Moving on to the teaching themselves, some of the teachings that appeal particularly to myself with my strong interest in science (this is deliberately brief, since as readers you will have your own favourites) are as follows: -
1 St Stephen (Ref. Ch136) confirms with Olive, that eternal life is available to all and says, “Nothing on earth could keep us from that life eternal with the Father”. At the beginning of his explanation he says that: “Christ spoke the simple statement that this was so” - 2000 years ago”. Christ may well have said this some 2000 years ago, but this is not what it says in the Bible - as I have studied exhaustively there its every written occurrence of references to eternal life. In contrast, all I have found, bear some qualification or other. The most frequent is that one must first believe in Jesus Christ. Others don’t mention this and instead suggest a sinless life is necessary. For those acquainted with Quantum physic properties (obviously unknown in Biblical times), in non-physical reality, time does not exist or form part of quantum equations. Therefore, St Stephen’s modern claim that we will all enjoy eternal life – regardless! would align with modern science expectations for an afterlife in a fully quantum non-physical timeless reality.
2 (Ref. Ch137), A similar situation applies to the key Christian concern regarding “salvation”, where there is even confusion over a consistent definition, but most definitions generally suggest it means freedom from ‘sin’. St Stephen though regards ‘salvation’ somewhat differently, and instead provides an even more advanced and updated modern concept – as attaining eventual reuniting with God for the majority, but not for the minority that do not wish this. This contrasts markedly with the understanding most have in their interpretation of the Bible verses - as concluding that salvation is intended - but for a few. St Stephen - well aware of this, nevertheless states (with a detailed explanation), that this is a misconception.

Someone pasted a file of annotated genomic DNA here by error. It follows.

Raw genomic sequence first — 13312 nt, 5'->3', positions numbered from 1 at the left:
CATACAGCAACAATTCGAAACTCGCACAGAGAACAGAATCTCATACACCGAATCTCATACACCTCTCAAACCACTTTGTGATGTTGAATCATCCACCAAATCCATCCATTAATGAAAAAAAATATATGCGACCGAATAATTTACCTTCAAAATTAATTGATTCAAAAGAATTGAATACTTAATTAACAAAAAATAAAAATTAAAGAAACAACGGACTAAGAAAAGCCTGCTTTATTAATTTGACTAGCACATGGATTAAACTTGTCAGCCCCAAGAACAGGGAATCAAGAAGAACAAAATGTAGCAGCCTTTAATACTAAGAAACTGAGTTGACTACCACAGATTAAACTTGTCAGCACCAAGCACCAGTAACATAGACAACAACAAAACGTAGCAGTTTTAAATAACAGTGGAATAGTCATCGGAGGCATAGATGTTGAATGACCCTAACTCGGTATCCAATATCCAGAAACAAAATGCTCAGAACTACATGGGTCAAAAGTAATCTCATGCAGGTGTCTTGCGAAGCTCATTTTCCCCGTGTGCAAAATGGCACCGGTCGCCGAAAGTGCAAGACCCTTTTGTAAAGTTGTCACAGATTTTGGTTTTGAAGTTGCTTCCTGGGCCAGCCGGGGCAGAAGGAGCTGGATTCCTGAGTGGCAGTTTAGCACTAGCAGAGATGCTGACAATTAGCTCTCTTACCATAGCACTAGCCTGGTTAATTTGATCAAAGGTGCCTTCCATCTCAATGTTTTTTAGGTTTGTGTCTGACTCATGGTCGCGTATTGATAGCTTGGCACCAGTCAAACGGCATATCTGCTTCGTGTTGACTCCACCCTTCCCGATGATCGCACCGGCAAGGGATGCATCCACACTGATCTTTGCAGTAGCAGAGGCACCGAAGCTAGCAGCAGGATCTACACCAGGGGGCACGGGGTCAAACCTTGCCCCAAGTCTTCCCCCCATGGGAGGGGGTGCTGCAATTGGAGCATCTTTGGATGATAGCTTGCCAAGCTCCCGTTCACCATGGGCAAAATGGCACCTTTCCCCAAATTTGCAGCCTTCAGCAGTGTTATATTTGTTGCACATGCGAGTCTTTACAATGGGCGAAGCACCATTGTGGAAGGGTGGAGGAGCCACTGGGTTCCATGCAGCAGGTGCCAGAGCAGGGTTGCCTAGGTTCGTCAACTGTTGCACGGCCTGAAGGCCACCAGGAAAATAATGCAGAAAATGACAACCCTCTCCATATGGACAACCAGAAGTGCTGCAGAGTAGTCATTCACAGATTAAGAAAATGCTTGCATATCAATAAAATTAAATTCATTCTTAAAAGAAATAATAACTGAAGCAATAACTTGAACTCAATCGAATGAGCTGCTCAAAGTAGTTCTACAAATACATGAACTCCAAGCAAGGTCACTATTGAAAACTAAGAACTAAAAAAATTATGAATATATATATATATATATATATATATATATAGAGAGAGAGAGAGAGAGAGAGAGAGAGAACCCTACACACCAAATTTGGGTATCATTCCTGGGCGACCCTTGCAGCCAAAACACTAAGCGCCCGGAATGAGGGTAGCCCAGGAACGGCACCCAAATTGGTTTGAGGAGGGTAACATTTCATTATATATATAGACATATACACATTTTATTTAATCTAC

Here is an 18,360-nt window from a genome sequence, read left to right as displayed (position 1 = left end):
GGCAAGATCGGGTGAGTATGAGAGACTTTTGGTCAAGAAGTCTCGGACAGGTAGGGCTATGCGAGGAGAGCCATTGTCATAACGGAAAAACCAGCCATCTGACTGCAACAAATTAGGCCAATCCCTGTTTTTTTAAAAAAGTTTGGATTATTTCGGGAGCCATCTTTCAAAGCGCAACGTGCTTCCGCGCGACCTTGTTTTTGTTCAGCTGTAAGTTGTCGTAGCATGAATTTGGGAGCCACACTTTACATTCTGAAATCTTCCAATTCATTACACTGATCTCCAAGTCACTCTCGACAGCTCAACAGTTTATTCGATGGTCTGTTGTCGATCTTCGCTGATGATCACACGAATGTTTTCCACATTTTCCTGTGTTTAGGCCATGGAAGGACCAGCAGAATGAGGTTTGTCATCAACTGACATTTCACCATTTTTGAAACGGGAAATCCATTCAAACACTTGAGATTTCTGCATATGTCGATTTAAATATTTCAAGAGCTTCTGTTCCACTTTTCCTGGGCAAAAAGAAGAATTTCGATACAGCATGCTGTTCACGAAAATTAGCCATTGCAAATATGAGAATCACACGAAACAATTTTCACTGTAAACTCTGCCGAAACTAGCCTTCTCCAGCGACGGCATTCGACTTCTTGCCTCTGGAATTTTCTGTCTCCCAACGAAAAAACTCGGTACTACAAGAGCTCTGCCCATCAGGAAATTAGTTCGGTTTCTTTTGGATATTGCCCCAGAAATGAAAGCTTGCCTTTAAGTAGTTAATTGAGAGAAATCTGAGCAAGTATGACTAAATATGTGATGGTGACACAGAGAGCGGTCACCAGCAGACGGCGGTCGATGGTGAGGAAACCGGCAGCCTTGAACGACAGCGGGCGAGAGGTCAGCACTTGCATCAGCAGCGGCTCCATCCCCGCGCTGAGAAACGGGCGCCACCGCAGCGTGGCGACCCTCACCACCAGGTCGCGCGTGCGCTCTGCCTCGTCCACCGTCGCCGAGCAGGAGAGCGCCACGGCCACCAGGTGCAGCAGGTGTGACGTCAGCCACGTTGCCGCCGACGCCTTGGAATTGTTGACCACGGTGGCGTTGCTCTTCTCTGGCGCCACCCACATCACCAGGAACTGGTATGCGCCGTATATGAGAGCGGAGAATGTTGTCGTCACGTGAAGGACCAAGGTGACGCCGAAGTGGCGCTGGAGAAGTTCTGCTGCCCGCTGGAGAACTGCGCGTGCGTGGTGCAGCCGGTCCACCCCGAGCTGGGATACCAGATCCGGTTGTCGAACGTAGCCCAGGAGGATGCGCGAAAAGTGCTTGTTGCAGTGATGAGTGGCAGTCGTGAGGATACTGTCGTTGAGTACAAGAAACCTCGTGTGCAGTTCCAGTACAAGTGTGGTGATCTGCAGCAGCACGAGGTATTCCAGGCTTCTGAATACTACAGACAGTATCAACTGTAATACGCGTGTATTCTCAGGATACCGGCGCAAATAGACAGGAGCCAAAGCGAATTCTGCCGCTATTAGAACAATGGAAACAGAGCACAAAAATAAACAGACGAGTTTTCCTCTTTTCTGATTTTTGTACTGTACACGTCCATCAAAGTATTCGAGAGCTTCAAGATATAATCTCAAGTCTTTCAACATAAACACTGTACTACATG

3 St. Stephen continually emphasises throughout all his teachings of the interconnectedness of us all as – one, with each other, and with God. Again, this is supported by a modern science discovery that the Universe is holographic, which inherently means everything is interconnected. Our sense and perception of separateness is therefore considered most likely an illusion restricted to our physical environment.
Finally, none of the above is of course meant to denigrate the Bible in any way, as It is well known (from scholarly research) that some Biblical teachings have inevitably been distorted from what Christ most likely actually said in biblical times - as a result of inevitably using in many cases second hand only verbal and therefore imperfect accounts, translation issues, bias etc. (adding of course to perhaps even more inevitable errors over the course of time in documentation/copying etc. of the Old Testament.)
Cocks’s book is in competition for attention with a welter of many other books which claim mediumistic channelled comfort type messages only, supposedly from those who have passed over. These seem continually popular, but teach little in comparison.
I personally cannot speak highly enough of this book, if one were to read it I am sure they would come to the same conclusion as mine, as to its great worth. I therefore recommend it to everyone, and consider it essential reading for all.